Soviets use forged documents to deceive. KGB seeks advantage from Reagan foreign policy disarray

The current Iran-contra controversy was presaged by a document that surfaced months before the scandal broke. Termed a ``summary paper'' on US foreign policy approved by the National Security Council, the document stressed that one of the top priorities of the Reagan administration was ``elimination of an increasingly totalitarian'' Nicaraguan government. It also stressed that the Iran-Iraq war offered the US ``favorable opportunities for making our weight felt'' in the region.

Even more startling: The document held out the possibility of direct US military involvement in Nicaragua, a blockade of Cuba, and the assassination of Libyan leader Muammar Qaddafi.

There is one overriding reason that the document did not surface earlier: It is a forgery, most probably the product of the Soviet Committee for State Security, the KGB.

It is an example of Soviet disinformation activities - activities that seem to have increased since Mikhail Gorbachev came to power.

Experts say that disinformation campaigns have a greater chance of success when the United States is seen to be acting at variance with its own policies, or when US covert operations are exposed. Consequently, the current scandal over arms shipments to Iran and aid to the Nicaraguan resistance movement - involving possible violations of US law - is fertile ground for Soviet disinformation specialists.

Even now, the US is battling a particularly vicious, and particularly effective, campaign charging that AIDS is the result of US Army biological warfare experiments gone awry. ``This is a fairly successful campaign,'' says Herbert Romerstein, a senior policy officer with the United States Information Agency (USIA) and coordinator of the US government's response to Soviet disinformation efforts.

``There's good reason to be concerned'' about Soviet disinformation efforts, Mr. Romerstein says. When they are successful, ``it discredits the US and makes it harder for us to deal with other countries,'' he says.

Between 12 and 24 forgeries, designed to embarrass the United States and complicate its diplomacy, surface each year, according to Romerstein.

US experts believe that most of them are generated by what is known as ``service A'' of the KGB's first chief directorate in Moscow, and then passed to KGB station chiefs - known as rezidents in Soviet embassies.

From there, KGB agents - acting under diplomatic cover, or ostensibly working as journalists or trade specialists - distribute them, sometimes to their own agents, sometimes to unsuspecting dupes.

Once reports surface in the press, they are quickly replayed by Tass, the official Soviet news agency, then translated into a number of languages and given even wider distribution. Attributing the disclosures to a foreign publication, no matter how obscure, gives them more credibility, according to Romerstein. The more a story is replayed, the more its origins become obscured.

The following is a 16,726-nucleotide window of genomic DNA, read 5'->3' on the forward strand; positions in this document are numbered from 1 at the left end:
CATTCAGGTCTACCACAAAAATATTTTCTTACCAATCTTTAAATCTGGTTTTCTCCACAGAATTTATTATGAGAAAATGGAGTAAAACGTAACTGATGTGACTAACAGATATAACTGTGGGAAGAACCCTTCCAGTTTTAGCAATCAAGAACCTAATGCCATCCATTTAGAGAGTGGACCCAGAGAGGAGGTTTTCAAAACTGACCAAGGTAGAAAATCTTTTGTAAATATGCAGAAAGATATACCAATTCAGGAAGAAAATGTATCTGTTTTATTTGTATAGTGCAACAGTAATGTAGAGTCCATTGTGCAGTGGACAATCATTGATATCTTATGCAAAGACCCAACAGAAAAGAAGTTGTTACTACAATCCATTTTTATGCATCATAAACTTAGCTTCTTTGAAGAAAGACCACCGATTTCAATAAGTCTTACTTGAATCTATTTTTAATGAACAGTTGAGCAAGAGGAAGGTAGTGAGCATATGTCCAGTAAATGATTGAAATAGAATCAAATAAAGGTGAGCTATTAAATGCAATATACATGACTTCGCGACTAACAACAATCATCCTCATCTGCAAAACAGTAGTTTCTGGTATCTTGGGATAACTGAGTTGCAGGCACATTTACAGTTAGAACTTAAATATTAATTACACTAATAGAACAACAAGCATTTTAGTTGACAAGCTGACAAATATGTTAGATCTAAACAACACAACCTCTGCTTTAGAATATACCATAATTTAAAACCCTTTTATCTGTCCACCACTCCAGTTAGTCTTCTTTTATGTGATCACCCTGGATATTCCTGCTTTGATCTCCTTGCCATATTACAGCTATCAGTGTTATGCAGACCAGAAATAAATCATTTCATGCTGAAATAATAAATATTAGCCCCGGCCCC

The campaign tying the US military to AIDS is instructive. An article charging that AIDS was the product of US germ-warfare experiments first surfaced in the Soviet newspaper Literary Gazette in 1985. It claimed that the AIDS virus was created at a supersecret Army research laboratory in Fort Detrick, Md. The only source cited was the Patriot, a leftist Indian newspaper that, US experts charge, is a favored conduit of the KGB for its disinformation campaigns.

The story was widely ridiculed in the West. But at the so-called nonaligned summit in Zimbabwe this year what purported to be a scholarly paper linking the US military with AIDS surfaced and was widely circulated. The authors were identified as Prof. Jakob Segal, his wife, Dr. Lilli Segal, and Dr. Ronald Dehmlow. What wasn't stated is that the Segals are retired faculty members at Humboldt State University in East Germany, and that none of the authors are known to have any expertise in AIDS research.

The paper, complete with pages of footnotes and figures, was clearly aimed at an African audience. It discounted medical theories that AIDS had originated in Africa and charged that the disease had actually been introduced into Africa from Europe, not by homosexual practices or intravenous drug use, but by tainted blood supplies, which may have originated in the US.

The paper's conclusion was unambiguous: AIDS was let loose on the world by biological warfare experimenters at Fort Detrick. The authors' scientific credentials, however, seem about as questionable as their familiarity with American geography. They allege that prisoners infected with the disease at Fort Detrick then went to a city in the ``neighborhood'' and unleashed the disease to the general populace.

The city? New York.

Nevertheless, the story continues to circulate.

USIA has been holding a number of seminars overseas. The goal, says Romerstein, is to ``sensitize'' journalists to possible disinformation campaigns.

Another US official, who asked not to named, says, ``The Soviets have been made aware of our contempt for this campaign.''

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